While factors such as export controls make it possible to chart the volume and type of aircraft sales, it is easier for a country to upgrade the capability of its aircraft clandestinely, since strict non-disclosure agreements are standard in most upgrade programs.(161) Singapore is just one among many countries in Asia/Pacific region that requires non-disclosure agreements before it will let an upgrade contract.(162) Thus, secret upgrades of attack aircraft may add encourage regional rivals to initial aggression, since surprise is usually a primary consideration in attack.
Australia recently contracted Rockwell International to modernize its entire fleet of F-111 for an estimated $320 million. Rockwell will add a Pave Tack electro-optic/laser designator and give the F-111 the ability to carry the AGM-84 Harpoon anti ship missile in an attempt to keep the 18 F-111Cs and four RF-111Cs flying beyond 2010. Australia considered this improvement critical as the fleet represents a "unique force in regional terms."(163)
Consistent with several other countries, Canada is upgrading its F-5s rather than purchase new aircraft. Bristol Aerospace will provide a structural and avionics upgrade.(164)
Great Britain is considering an upgrade to the Tornado that would give it the stealth capability currently projected for the US Navy's AX strike aircraft. The "Tornado 2000 Penetrator" would make use of a faceting technique similar to that on the F-117 to reduce frontal RCS, would have a 50 percent longer combat radius, and carry two tactical air-to-surface missiles (TASM) for strategic strike.(165)
Israel estimates that it should be able to add 20 years to the life of its F-4E fighters, the country's principal fighter-bomber. Outside sources estimate the upgrade to be extremely expensive, but Israel is reticent about the exact amount. The Israelis had hoped to use the Pratt & Whitney PW1120 engine as a replacement for the Phantom's original General Electric J79, but this hope died with the Lavi.(166)
Jordan is undergoing an F-5 upgrade similar to the Canadian project.(167)
LTV has won a $20 million contract to apply its "digital core" avionics improvements to Norway's F-5 fleet.(168)
Pakistan's F-16 engine improvement program has come to a grinding halt due to a hiatus in US aid.(169)
Singapore is letting a contract to install a new look-down radar in its fleet of F-5 Phantoms. It will be the first country to attempt this particular upgrade.(170)
CASA is collaborating with Bristol Aerospace on structural improvements to its F-5Bs.(171)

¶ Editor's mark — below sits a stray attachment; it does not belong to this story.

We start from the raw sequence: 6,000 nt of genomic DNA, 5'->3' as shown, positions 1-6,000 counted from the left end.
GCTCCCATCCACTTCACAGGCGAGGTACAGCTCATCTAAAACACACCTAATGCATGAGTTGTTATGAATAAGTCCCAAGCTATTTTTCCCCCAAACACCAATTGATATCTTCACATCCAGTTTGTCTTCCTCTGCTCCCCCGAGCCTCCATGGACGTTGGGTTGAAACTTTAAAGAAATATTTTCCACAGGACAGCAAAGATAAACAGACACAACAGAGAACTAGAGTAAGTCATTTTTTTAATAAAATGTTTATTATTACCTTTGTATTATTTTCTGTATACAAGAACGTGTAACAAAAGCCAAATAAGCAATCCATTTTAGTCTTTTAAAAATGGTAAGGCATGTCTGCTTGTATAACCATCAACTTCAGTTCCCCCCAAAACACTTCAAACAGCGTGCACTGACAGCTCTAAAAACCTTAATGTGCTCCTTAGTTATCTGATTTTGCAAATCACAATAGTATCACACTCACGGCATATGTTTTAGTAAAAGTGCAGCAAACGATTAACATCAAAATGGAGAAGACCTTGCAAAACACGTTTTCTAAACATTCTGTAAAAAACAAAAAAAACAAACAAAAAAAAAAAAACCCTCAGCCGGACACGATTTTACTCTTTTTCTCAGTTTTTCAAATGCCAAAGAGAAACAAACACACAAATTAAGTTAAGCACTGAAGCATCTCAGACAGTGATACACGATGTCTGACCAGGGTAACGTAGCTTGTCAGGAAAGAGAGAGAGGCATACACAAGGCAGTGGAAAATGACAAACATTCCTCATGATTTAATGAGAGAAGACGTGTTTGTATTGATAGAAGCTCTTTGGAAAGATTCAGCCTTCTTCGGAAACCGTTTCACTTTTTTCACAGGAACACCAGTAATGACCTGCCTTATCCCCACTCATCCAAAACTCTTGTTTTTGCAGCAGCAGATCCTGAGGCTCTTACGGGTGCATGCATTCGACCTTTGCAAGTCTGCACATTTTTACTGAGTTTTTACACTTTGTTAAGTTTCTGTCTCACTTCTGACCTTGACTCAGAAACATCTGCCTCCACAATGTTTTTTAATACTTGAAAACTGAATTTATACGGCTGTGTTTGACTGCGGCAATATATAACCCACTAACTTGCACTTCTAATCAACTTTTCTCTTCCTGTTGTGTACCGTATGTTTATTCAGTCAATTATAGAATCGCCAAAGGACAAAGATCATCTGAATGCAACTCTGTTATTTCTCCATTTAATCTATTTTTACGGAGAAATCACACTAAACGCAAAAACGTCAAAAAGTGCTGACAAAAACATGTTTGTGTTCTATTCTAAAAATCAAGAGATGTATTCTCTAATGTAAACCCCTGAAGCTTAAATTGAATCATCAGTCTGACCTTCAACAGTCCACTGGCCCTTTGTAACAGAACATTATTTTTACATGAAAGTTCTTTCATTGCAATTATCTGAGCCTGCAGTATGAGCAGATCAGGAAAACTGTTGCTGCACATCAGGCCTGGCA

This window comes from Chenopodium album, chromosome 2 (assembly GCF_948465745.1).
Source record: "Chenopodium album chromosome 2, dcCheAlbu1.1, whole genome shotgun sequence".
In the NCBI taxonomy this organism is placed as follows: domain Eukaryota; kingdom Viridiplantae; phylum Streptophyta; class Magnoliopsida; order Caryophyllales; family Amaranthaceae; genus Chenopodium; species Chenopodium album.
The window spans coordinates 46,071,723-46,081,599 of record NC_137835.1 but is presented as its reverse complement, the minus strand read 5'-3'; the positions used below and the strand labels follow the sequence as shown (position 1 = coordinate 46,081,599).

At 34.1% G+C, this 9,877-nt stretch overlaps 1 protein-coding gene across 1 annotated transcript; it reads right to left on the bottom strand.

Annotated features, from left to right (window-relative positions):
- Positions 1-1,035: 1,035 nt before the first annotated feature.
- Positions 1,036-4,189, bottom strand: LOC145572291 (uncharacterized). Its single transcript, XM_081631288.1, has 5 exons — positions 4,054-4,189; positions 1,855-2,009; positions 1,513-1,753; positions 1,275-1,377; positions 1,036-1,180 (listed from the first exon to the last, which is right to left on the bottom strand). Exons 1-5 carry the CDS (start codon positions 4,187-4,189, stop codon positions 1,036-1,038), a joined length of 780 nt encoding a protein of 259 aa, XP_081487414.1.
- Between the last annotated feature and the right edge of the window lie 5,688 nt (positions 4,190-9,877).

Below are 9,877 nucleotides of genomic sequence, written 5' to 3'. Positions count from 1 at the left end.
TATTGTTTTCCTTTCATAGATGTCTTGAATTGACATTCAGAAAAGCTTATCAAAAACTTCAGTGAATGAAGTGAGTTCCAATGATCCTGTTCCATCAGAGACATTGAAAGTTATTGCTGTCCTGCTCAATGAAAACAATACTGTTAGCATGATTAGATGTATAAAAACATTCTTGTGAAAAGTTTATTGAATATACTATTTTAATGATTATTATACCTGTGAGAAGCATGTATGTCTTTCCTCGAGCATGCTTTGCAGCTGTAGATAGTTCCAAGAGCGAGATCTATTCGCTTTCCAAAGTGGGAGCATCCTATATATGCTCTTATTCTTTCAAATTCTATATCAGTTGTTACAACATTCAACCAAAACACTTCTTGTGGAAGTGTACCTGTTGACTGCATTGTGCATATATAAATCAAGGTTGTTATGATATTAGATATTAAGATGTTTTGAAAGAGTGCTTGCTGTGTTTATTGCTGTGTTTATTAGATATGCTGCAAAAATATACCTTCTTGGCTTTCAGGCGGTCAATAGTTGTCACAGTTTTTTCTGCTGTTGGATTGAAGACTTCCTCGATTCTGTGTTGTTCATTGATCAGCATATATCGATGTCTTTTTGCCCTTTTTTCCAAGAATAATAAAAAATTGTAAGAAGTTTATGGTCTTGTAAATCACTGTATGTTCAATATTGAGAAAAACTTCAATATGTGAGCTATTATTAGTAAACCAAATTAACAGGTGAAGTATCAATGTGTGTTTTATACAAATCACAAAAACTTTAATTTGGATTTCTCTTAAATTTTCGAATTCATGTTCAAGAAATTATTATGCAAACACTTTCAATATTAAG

Taiwan flies more than one-fourth of the world's F-5E/Fs and will soon choose a contractor to perform a major avionics upgrade worth $1 billion.(172)
Is installing a GEC HUD, ring laser INS and multiplex bus on its F-5s. Another goal is making the aircraft compatible with the Rafale Python 3 infrared-guided missile.(173)
Is in the midst of a $270 million modernization project. The French will deliver two upgraded Mirage 50 fighters with seven new Mirage 50 fighters, and the modernization of the 11 Dassault Mirage III, and Mirage 5Vs to come.(174)
A growing number of countries outside the traditional "developed world" have indigenous aircraft industries capable of designing and producing combat aircraft. In many instances this capability has been developed through building such aircraft under license from another country.
Probably the main catalyst for producing aircraft indigenously is the desire to be free of the external constraints that are usually part of the purchase agreement. Independent minded states such as France and India aggressively support indigenous programs. There are, however, other reasons to embark on building an indigenous aerospace industry. Aerospace industries create the demand for skilled technicians and engineers. Thus, an aerospace industry can serve as a focal point for investing in improving a country's workforce and technology base. For some states, such as Israel, South Africa and Taiwan, there are very formidable external pressures for building ones own aircraft. For these Pariah states, indigenously produced aircraft may be the only ones they can count on in a pinch.(175)
Prior to the Pampa -- which was developed with considerable help from German companies -- Fabrica Militar de Aviones SA of Argentina produced the IA 58A Pucara light attack aircraft which was canceled in 1986.(176)
According to some estimates, by 1994 Brazil may produce more air force fighter aircraft than the United States.(177) In addition to its cargo and surveillance aircraft Embraer co-produces the AMX with two Italian companies. Embraer's Tucano trainer has been exported to Egypt, Iraq, Honduras, Iran, Paraguay, Peru and Venezuela.(178)
Czechoslovakia has a large arms industry. It addition to other aircraft, Czechoslovakia either produced or assembled at least half of the world's 10,000 military training planes. This industry, however, came head to head with Havel's velvet revolution. In 1990, for example, the new Czechoslovak foreign minister announced that his country would retreat from the international arms trade(179) Since then, Czechoslovakia's aircraft production lines have stood all but idle.